“I found it difficult to switch off. When you get out of the car adrenaline is still pumping – the only way I can describe it is if you were to go outside and run 10km flat out and then someone tells you you’ve got to go to sleep. It’s impossible.”
That is something he shares with Allan McNish, who with three wins knows how to get through it all, from the test weeks before to the post-race celebrations.
“I had to learn to rest,” the Scot said. “I’m not naturally relaxed so for me it was a development process to conserve my energy. It’s so easy to get dragged in to the whole race week and by the time it gets to 3pm on Saturday you’re emotionally and mentally knackered. That’s the big thing, making sure you’re not already finished by the time you get to the race.
“You also have to be able to trust your co-drivers. You can’t leave the circuit, but you can’t just sit there and watch every lap they do, either. You’ve got to get away, if not you would never be able to complete it.”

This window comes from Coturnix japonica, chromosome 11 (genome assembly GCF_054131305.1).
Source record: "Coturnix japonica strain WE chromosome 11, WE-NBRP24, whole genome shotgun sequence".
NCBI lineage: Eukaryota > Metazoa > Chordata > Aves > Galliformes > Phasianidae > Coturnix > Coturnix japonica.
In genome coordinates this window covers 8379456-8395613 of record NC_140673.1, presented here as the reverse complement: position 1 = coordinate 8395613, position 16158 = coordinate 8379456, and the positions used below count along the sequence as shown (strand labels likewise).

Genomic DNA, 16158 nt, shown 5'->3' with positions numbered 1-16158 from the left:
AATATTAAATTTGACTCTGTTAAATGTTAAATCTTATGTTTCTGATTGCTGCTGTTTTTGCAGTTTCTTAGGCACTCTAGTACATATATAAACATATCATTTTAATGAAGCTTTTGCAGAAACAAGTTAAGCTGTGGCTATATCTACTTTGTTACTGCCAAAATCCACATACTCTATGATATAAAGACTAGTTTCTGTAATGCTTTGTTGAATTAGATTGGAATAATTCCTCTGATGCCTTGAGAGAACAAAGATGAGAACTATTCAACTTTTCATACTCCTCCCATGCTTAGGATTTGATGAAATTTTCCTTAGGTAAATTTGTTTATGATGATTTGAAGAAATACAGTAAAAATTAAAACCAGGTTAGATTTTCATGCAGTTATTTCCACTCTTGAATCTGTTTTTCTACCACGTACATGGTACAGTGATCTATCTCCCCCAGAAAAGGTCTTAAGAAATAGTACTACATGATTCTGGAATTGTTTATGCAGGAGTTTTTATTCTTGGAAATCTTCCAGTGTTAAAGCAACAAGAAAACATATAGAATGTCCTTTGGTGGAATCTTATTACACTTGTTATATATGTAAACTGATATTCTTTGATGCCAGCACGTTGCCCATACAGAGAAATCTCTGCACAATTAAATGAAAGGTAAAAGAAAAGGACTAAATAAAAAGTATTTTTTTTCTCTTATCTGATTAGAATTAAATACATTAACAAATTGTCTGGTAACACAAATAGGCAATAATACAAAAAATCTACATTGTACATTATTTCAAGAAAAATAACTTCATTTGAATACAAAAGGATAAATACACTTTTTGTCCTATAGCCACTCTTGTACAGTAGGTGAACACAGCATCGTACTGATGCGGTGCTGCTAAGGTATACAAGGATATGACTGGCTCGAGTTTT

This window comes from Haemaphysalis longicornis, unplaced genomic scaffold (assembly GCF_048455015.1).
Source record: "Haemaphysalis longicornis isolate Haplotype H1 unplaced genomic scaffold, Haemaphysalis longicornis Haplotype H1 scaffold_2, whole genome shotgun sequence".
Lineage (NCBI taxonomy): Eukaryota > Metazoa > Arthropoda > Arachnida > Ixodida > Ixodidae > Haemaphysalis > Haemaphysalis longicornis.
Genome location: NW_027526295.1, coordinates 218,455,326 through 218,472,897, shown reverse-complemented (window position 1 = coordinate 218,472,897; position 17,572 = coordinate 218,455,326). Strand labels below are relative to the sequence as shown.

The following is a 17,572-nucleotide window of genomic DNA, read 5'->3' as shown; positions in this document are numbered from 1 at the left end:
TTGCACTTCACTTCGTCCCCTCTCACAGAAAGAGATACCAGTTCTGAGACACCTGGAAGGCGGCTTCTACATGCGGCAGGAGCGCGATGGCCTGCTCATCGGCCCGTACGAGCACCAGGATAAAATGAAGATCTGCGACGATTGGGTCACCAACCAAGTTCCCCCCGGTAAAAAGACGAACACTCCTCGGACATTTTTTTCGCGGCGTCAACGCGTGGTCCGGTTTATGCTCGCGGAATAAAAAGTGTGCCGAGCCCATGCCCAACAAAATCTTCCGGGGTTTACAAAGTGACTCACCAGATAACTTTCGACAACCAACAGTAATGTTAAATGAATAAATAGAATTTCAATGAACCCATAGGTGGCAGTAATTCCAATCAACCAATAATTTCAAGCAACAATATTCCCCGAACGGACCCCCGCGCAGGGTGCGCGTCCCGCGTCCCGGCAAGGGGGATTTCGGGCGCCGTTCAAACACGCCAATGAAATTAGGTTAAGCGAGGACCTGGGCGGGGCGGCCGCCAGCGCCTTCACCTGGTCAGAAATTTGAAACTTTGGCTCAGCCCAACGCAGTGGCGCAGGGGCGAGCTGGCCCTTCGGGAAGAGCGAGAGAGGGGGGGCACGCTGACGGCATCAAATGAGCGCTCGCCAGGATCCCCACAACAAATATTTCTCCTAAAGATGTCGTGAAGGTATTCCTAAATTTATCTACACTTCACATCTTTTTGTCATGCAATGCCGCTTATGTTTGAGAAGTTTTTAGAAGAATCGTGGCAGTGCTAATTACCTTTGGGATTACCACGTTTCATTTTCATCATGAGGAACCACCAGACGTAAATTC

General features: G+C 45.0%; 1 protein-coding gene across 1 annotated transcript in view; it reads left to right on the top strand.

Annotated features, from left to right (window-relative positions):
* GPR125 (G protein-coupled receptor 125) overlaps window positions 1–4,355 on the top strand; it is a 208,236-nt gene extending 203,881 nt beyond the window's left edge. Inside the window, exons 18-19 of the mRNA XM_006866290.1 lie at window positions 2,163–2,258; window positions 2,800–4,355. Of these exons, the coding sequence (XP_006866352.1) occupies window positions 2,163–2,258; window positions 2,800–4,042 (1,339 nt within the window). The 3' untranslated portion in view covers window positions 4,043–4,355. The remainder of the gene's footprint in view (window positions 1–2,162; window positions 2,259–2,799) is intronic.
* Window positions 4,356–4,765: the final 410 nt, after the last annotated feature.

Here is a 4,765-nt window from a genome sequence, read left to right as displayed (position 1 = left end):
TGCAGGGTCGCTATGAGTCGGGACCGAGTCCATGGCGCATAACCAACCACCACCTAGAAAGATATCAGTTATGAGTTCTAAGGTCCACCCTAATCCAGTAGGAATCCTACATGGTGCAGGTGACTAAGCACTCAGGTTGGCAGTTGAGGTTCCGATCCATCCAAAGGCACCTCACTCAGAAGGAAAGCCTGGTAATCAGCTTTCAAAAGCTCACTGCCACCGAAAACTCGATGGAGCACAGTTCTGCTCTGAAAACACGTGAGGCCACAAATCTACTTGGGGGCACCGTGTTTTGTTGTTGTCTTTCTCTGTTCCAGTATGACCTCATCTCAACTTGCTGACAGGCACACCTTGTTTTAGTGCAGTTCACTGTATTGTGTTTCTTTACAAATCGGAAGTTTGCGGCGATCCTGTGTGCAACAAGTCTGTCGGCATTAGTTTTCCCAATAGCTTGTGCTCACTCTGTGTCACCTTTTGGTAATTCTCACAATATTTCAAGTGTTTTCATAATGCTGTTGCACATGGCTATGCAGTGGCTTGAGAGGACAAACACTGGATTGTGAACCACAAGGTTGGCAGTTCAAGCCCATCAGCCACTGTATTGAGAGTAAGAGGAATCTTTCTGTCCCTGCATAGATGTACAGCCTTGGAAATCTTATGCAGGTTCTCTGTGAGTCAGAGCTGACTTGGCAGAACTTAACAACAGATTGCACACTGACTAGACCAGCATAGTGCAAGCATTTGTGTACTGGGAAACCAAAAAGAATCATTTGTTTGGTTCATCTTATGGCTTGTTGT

That’s easier said than done when you have the world’s best sports car racers lapping nose-to-tail into the night. Just ask Jarvis, who has to drag the fan in him away from the screens and stop watching his team-mates picking through traffic.
With 60 cars on the grid this year the margin for error is ever smaller and the chances of coming across a slower car higher than ever. A tired mistake from either party and it could be over for another year.
The LMP1s will be lapping cars at an astonishing rate, both in speed and regularity. Jarvis thinks the recent test day, at which his R18 finished with the fastest time, has given him a handle on who will need more room left than others.
“There were some GT cars and even LMPs doing some strange things. It’s much easier if they’re on the racing line and stay there as we can predict what they are doing. When they try to be too helpful and start moving across the track to get of the way you’re never sure if they’ve seen you. If it’s a GTE-Pro they will often turn in early to make sure you don’t come up the inside, which is fine because we know.
“You also can’t take anything for granted. You can have the quickest car and be unlucky and get a puncture in the 22nd hour or be taken out of the race by other drivers when trying to overtake.”